Massage Me Like a Wagyu
‘Thought: Why does man kill? He kills for food. And not only food: frequently there must be a beverage...’
MY MEAL at Gordon Ramsay Holdings’ latest opening was ‘a-maze-ing’; ‘grilliant’ even. In anticipation of a substantial lunch, I advised my brother in law, accompanying, to wear slacks with an elasticised waistband. He explained that owing to previous bouts of decadent dining, they would fit him like leggings. Fortunately, rather then resembling Bibendum (aka the ‘Michelin Man’), he turned up politely restrained in chinos. A thirteen-hour lunch ensued (four at table, the remaining at 1707 (Fortnum & Mason), Camino and St. Pancras’ Champagne Bar). But this was the main attraction. We were pampered with a couple of breaks to tour maze’s kitchens (head chef Jason Atherton was behind the Rorgue) and the Grill’s.
My father formed the third point of the triangle for this review. Considering his distant background as an animal feeds salesman, he was an appropriate guest to bring to a specialist meat restaurant. He took great pleasure in quizzing the aproned waitress, on loan from the Savoy Grill until it reopens next year, as to the finer points of animal husbandry. She took his inquisitive barrage, including ‘what colour is the face of a Black Hereford?’ rather well.
It occurred to me, stepping from the green pitch of Grosvenor Square, that this would make excellent cattle grazing pasture. Meat was on my mind. Maybe I should write to the Royal Parks Commission? From the little lobby, you turn left for Maze, right for the Grill. I was surprised by the restrained décor of both dining rooms. In the Grill, the bright, regency windowed rectangle has been given the United Designers treatment (Galvin at Windows, Pearl, Le Cercle, Met Bar, Nobu and John Torode’s ‘Lux', coming soon to Spits). The brief: make it feel ‘like the kitchen/breakfast room in a posh Hampstead home’. Realising details include long mushroom drapes, semicircular Celadon banquettes, stepping-stones on the ceiling, chrome shades and blonde Ikea-esque chairs, which appear set on skis. Despite unlovely tables, the effect is clean, smart, albeit a little inanimate: the decorator’s definition of ‘smart-casual’.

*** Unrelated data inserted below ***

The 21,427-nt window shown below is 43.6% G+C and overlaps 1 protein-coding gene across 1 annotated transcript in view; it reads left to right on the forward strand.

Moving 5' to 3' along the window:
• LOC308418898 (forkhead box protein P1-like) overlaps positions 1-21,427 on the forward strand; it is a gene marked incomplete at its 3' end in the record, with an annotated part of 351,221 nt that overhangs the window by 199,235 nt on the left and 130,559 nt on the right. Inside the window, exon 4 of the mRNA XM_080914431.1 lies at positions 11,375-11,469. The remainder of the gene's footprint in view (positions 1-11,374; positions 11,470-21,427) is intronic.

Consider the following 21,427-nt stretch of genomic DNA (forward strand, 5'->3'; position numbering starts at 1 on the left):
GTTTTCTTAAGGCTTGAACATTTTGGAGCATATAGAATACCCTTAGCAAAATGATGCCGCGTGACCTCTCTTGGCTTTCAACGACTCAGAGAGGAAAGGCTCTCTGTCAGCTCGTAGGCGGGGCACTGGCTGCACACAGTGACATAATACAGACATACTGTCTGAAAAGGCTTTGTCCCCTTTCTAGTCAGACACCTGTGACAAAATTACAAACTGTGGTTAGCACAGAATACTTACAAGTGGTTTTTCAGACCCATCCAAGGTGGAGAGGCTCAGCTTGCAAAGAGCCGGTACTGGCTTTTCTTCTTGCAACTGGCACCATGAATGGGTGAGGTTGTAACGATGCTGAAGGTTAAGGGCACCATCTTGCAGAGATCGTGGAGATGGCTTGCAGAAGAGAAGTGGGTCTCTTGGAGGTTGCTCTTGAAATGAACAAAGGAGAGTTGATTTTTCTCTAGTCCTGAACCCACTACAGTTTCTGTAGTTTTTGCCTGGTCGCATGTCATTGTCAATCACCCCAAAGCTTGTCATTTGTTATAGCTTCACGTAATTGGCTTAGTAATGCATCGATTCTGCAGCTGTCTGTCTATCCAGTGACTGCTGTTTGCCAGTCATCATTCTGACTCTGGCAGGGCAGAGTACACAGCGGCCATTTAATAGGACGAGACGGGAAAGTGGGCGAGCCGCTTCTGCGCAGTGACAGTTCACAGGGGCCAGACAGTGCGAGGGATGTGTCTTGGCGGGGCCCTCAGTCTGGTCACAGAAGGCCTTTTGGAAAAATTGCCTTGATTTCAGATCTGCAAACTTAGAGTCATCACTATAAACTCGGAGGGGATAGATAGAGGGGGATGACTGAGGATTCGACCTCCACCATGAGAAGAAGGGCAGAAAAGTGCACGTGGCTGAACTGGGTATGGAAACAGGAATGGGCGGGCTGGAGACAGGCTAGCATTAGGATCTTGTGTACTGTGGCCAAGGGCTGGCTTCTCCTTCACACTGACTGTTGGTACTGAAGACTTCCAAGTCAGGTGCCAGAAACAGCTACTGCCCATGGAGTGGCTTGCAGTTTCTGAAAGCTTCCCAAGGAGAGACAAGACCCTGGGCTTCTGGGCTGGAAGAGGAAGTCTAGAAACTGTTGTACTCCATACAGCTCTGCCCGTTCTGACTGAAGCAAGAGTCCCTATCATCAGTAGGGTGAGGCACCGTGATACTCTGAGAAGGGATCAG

We opened with light lime cordial coloured flutes of Italy’s premier sparkler, Franciacorta from Lombardy. La Montina Extra Brut was a beautifully mature, traditional method, charismatic alternative to Champagne. It evoked truffles, ripe lemons and fresh ciabatta, with a smooth perlage (I.E.., silky bubbles). I try never to drink on an empty stomach, hence the opportunity to sample one of the tapas style ‘small plates’, groundnut oil fried baby squid with diced, surprisingly potent green chilies and lime wedges. Apparently this simple dish was borrowed from Zuma. Crisp, greaseless and freshly mouth-watering.
At this point the infamous board of juicy raw cuts arrived, swathed in linen, looking operating theatre fresh. The protein protagonists were patiently explained. The choice: Casterbridge grain fed, Hereford, Aberdeen Angus, North American Creekstone prime and Wagyu ‘9th grade’. The last two players were ominously offered ‘market price’. However one glance of the Flintstone sized, ruddy 35 day aged U.S. import threw my taste buds into overdrive. Despite its £40+ meal ticket, lust gave way. And compared to the lazy fat cow (Australian Wagyu, £120), it was a bargain.
I have read much about Jason Atherton’s meat mania. His Dexter Beef Fillet, Ox Cheek, Smoked Potato Purée and Marrow Bone won this year’s Great British Menu (BBC Two). Every review of the grill I have seen lauds his carefully sourced cuts, finished on an imported broiler grill. This gleaming Concorde, which probably gets hot enough to kiln pottery, is the only one in the U.K., apparently crucial to contributing a crust.
The meat display sidled over to another table of cooing diners. Another little plate preceded our starters, Pigs on Toast with Parmesan and gently spiced Rocket. Behind the blasé title, the earthy, melty, braised boned trotters, spread onto sourdough, oozed. Molten mouthfuls.
Glasses of fresh, slightly prickly, stone mineral dappled Albariño from Pazo de Señoráns followed the fizz. For a more complex version, I suggest looking to this bottega’s Selección Añada. I recently tasted their ’03 at a ‘New Wave Spanish Tasting’: expressive with notes of drying yacht varnish, wild honey and butter overlaying crisp citrus fruit.